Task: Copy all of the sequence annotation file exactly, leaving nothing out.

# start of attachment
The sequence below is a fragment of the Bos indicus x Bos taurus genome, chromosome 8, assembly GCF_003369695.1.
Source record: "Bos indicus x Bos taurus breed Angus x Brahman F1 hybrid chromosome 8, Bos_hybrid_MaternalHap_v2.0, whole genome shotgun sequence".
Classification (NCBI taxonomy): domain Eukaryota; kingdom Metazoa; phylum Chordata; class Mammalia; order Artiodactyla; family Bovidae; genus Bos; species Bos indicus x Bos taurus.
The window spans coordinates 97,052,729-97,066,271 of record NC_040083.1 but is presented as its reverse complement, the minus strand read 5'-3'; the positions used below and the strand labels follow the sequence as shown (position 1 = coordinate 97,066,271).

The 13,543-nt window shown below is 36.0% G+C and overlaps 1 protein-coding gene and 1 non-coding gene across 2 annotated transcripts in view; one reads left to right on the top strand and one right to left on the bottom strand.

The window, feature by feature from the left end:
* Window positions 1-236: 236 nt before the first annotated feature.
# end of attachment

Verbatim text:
The sequence below is a fragment of the Bos indicus x Bos taurus genome, chromosome 8, assembly GCF_003369695.1.
Source record: "Bos indicus x Bos taurus breed Angus x Brahman F1 hybrid chromosome 8, Bos_hybrid_MaternalHap_v2.0, whole genome shotgun sequence".
Classification (NCBI taxonomy): domain Eukaryota; kingdom Metazoa; phylum Chordata; class Mammalia; order Artiodactyla; family Bovidae; genus Bos; species Bos indicus x Bos taurus.
The window spans coordinates 97,052,729-97,066,271 of record NC_040083.1 but is presented as its reverse complement, the minus strand read 5'-3'; the positions used below and the strand labels follow the sequence as shown (position 1 = coordinate 97,066,271).

The 13,543-nt window shown below is 36.0% G+C and overlaps 1 protein-coding gene and 1 non-coding gene across 2 annotated transcripts in view; one reads left to right on the top strand and one right to left on the bottom strand.

The window, feature by feature from the left end:
* Window positions 1-236: 236 nt before the first annotated feature.